Brian Peacocke, Rural Spokesman, at REINZ says: “Sales figures for the 3 month period ending January 2020 reflect the improving trend referred to last month but nevertheless are still 16% below the same period 12 months ago and 9% below the equivalent period 2 years ago.

“Volatility in the median price is the other notable factor with increases in the finishing and horticulture sectors, but decreases in the grazing and dairy sectors, particularly the latter.

“Numerous issues continue to impact the rural sector with the well-publicised restrictions emanating from some members of the banking sector now being trumped by market restrictions resulting from coronavirus to shortage of killing space at a critical time of the year to the onset of extraordinarily dry conditions bordering on drought throughout the North Island and the top of the South.

“The amazing contrast has been the heavy rain, cooler temperatures and flooding in the lower South Island.

“Again, as a regular occurrence, the resilience of the rural sector is being severely tested,” he concludes.

Points of Interest around New Zealand include:

  • Northland/Auckland - a smattering of dairy activity at low prices in the upper North; a strong run of sales at moderate prices across a range of smaller to medium sized grazing properties; zero activity on finishing blocks in either region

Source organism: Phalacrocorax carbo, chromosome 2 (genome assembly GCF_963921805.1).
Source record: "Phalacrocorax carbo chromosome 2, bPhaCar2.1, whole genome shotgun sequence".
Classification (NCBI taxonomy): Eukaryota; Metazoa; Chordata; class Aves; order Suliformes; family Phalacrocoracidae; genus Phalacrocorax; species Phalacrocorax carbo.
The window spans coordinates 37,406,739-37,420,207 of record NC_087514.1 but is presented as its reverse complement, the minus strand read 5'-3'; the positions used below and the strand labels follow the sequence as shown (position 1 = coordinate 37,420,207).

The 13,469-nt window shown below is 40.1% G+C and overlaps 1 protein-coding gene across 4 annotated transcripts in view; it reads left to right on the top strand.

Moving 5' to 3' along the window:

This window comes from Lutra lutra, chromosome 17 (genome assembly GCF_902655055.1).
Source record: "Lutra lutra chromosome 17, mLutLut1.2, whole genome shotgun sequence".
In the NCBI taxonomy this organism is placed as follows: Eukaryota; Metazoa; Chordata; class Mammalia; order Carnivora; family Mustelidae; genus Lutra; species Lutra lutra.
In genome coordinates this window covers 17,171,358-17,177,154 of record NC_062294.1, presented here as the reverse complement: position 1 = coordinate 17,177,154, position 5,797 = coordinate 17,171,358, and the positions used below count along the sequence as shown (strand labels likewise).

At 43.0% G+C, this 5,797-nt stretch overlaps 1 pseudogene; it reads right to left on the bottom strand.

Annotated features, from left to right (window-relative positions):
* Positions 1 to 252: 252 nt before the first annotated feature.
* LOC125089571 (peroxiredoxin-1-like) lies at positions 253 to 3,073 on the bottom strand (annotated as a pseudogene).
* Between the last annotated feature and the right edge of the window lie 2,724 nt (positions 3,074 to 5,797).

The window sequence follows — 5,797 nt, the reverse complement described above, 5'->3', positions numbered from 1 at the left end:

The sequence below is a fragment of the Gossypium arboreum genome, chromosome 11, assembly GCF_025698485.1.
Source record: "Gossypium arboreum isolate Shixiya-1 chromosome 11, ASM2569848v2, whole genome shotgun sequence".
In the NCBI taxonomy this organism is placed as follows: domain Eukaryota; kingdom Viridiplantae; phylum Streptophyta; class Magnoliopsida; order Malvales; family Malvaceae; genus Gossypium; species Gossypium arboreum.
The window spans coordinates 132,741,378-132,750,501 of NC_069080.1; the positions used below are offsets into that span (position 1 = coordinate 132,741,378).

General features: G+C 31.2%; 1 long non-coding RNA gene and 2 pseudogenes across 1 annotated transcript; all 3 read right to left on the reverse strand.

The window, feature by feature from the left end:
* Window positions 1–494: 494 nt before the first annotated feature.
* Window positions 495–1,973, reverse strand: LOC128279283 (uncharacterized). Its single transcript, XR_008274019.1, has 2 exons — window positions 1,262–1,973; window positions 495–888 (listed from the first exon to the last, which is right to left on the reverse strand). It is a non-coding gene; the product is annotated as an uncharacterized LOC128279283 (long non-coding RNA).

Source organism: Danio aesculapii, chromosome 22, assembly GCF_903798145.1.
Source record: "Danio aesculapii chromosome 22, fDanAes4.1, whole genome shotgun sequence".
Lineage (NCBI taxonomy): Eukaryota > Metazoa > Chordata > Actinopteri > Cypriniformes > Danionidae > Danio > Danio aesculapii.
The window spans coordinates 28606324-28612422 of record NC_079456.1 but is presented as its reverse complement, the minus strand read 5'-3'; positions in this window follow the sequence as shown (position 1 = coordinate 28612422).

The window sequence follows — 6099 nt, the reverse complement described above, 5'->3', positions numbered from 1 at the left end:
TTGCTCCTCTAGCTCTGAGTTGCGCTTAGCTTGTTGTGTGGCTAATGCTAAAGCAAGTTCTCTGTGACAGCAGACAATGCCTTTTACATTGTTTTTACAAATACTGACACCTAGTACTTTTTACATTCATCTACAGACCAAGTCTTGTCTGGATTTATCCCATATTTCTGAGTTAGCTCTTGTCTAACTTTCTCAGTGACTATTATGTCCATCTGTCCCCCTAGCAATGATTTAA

• Waikato - several sales of dairy units at solid prices backed up by good sales of finishing properties at strong prices within the Hamilton, Morrinsville and Cambridge districts; no grazing sales and very quiet in the Taupo district
  • Bay of Plenty/Rotorua - light activity albeit good prices in the finishing category but only one sale of a small avocado orchard in the horticulture sector
  • Gisborne/Hawke’s Bay - activity in the Gisborne horticulture, finishing and grazing sectors with one significant sale of a larger station in the Matawai district; lighter activity further south apart from another significant station sale in the Wairoa district and a strong price for a cropping block west of Hastings